It was twenty years ago this month that Ken Burns' documentary The Civil War debuted on PBS. It was received with almost universal acclaim, and to this day remains one of the most monumental achievements in television history. Every once in a while, usually during pledge drives, PBS stations will run it again, and I'll tune in for a while. But I hadn't seen it all the way through since it first aired, so I picked up a used copy from Amazon and recently did just that.
It's hard to reinforce just how great this film is. Burns has taken a subject so huge--more than one of his experts says the Civil War was the defining event in American history--and manages to be so comprehensive, touching on all the major battles, the presidencies of Lincoln and Davis, the personalities of the generals, and what life was like for both the common soldiers and the civilians. I know there have been a few quibbles--the campaign in the far west in goes almost completely unmentioned, some think Joshua Chamberlain of Maine was inordinately praised, and Burns takes the stance, rightly in my opinion, that the war was above all about slavery--but one can't ignore the majesty and breathtaking scope of his canvas.
The Burns touch has come to be well-known and parodied. His technique of panning slowly across still photographs has come to be known as "the Burns Effect" in editing software. But it's so superior to the use of actor re-enactments, which are common on the more shoddily produced documentaries common to the History Channel. He also made great use of music. The sound of "Battle Cry of Freedom" being played slowly on piano never failed to move me, and then there's the theme music, "Ashokan Farewell," composed by Jay Ungar. Ironically, it's the only music in the film that is not period, but it's haunting melody is a perfect accompaniment to the subject at hand.
Then there is the narration, by historian David McCullough. He's not an actor, but his crisp delivery made him the perfect choice. The other voices: Sam Waterston as Lincoln, Garrison Keillor as Walt Whitman, George Plimpton's plummy voice as New York Wall Street man George Templeton Strong, and the sorrowful cadence of George Black as Robert E. Lee, all perfect. And, of course, the film briefly made a star of Shelby Foote, whose folksy wisdom was as endearing as it was informative. It's hard to pick my favorite moment of his, but it might have been when he told Nathan Bedford Forrest's granddaughter that he thought the war produced two true geniuses: Abraham Lincoln and her grandfather. She paused and said, "You know we don't think too much of Mr. Lincoln down here."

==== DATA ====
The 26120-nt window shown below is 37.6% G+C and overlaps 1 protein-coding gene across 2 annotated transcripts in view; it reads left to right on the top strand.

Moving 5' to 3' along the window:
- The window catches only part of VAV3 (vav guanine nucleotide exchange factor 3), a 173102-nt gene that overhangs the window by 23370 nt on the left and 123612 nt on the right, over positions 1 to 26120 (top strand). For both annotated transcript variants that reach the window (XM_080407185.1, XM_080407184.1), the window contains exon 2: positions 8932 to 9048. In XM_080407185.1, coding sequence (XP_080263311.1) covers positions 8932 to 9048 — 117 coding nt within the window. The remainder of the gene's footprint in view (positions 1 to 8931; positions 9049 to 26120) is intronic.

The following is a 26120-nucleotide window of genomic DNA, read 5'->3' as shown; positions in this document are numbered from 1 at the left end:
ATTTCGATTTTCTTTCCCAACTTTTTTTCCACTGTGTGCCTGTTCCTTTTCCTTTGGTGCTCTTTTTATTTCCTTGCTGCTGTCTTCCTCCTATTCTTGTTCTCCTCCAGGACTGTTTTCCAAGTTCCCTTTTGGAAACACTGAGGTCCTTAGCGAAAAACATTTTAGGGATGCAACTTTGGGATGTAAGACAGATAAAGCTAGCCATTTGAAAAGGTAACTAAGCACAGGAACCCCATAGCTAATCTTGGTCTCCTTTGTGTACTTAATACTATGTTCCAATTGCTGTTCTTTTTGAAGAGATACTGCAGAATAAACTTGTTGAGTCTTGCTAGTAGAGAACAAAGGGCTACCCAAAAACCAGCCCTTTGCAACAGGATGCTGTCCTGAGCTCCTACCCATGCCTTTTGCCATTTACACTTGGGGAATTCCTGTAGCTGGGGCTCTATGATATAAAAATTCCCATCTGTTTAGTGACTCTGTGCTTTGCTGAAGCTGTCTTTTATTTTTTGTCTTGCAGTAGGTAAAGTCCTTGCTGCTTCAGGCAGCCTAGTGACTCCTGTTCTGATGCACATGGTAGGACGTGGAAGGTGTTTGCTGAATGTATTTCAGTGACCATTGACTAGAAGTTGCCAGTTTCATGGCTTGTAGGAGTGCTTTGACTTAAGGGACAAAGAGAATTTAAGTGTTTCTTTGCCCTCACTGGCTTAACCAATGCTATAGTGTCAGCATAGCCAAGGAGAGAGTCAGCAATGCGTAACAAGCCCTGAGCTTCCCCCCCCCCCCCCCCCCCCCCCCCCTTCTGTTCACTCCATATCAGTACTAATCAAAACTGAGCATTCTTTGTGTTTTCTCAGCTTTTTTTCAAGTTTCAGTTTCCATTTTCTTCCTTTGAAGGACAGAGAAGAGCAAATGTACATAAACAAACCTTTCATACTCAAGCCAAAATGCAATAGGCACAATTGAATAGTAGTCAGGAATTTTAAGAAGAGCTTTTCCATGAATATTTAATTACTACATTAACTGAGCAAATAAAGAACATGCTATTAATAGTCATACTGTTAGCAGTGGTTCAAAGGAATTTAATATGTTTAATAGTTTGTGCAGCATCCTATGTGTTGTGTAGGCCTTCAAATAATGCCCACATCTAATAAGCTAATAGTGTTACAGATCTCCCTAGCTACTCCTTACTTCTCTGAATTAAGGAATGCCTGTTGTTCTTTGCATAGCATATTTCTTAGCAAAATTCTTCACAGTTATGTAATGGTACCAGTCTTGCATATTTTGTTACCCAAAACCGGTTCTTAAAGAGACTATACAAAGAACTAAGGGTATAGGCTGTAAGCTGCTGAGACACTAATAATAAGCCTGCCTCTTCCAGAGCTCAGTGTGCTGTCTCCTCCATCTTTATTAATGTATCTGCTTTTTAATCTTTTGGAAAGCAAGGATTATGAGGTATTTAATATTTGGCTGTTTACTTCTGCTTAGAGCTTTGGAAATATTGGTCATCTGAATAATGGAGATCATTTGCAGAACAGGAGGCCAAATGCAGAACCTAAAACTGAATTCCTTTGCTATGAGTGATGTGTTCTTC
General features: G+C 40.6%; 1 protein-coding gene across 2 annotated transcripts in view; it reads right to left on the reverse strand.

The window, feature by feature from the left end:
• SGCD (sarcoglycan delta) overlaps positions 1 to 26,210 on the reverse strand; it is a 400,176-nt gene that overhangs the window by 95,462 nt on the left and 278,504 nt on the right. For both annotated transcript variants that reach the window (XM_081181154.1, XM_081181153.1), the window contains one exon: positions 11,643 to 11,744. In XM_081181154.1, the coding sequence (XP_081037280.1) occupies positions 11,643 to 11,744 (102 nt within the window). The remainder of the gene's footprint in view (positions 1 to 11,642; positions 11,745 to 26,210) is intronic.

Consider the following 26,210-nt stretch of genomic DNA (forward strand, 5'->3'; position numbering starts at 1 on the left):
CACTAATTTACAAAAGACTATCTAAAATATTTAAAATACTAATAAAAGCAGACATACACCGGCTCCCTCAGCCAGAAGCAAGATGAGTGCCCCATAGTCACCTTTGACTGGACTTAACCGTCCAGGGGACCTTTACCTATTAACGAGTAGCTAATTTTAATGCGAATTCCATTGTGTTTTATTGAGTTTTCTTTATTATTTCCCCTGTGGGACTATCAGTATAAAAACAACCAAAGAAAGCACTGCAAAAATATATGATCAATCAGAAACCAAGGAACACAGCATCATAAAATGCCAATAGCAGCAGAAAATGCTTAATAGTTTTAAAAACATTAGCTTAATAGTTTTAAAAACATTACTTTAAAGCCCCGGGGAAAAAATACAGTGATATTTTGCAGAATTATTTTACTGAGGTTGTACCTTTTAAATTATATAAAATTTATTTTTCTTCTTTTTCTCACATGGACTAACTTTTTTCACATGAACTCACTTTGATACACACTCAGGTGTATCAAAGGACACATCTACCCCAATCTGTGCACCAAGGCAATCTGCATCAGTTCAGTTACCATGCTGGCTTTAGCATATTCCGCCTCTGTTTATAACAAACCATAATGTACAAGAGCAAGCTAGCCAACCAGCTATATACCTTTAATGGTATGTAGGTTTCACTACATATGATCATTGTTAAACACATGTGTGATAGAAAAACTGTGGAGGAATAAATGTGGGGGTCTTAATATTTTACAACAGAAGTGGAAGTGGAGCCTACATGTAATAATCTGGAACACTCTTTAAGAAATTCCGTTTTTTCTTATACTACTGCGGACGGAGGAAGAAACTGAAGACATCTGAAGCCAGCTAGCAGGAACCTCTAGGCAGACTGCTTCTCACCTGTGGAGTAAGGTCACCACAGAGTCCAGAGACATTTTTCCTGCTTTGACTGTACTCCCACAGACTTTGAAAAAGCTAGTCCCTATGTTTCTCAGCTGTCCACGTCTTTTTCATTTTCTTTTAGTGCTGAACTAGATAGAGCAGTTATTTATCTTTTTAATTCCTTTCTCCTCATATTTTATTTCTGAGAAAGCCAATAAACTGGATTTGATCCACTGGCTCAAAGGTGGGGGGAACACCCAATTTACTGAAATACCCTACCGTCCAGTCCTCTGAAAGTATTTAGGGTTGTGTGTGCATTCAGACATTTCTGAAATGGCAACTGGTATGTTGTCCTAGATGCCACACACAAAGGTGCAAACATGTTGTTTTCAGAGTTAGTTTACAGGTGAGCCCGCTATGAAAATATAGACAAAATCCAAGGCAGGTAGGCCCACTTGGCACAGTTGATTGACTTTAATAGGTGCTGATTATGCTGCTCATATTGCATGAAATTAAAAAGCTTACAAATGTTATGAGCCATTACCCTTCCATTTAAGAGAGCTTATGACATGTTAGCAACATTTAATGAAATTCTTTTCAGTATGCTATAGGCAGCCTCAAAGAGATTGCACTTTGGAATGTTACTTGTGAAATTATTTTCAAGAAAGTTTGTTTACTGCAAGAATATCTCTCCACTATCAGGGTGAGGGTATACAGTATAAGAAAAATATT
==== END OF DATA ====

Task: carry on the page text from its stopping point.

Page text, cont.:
Burns' greatest achievement was making the film play as a narrative, much like Foote's three-volume magnum opus. The principles are characters in a story. His use of the diaries of foot soldiers on both sides--Elisha Hunt Rhodes of Rhode Island and Sam Watkins of Tennessee, are great counter-balances to the stories of the generals. And it plays like a suspenseful movie. Will the Union overcome the incompetence of their early commanders (George McClellan comes off badly, as usual) and manage to beat the geniuses Stonewall Jackson and Robert E. Lee? At times I doubted it, even though I knew better. The second half of the film, as with the war, then focuses on Ulysses Grant and William Sherman, who were generals in a modern sense, waging total war on the countryside. "War is all hell," Sherman said.
It all comes back to slavery. Perhaps the most trenchant comment comes from historian Barbara Fields, who says that the single event that caused the war was the founders drafting a constitution that permitted slavery. On the penumbra of this film is the experience of southern blacks, who are freed in 1863, and their northern brethren, who ultimately don the uniform of the Union and fight admirably.
Also moving are the film clips that Burns uses to frame his 608-minute film--the footage of reunions of the Gettysburg veterans, including one in 1938, the 75th anniversary of the battle. The old vets meet again at the Angle, where they once met after Pickett's Charge, but now, white-bearded, hard of hearing, and stooped of shoulder, they shook hands in brotherhood. As the film says, the Civil War defined what America was. We were born after the Revolution, but it took a civil war to decide just what the meaning of freedom was. To understand America, one must understand the Civil War, and this film goes a long way in helping one do that.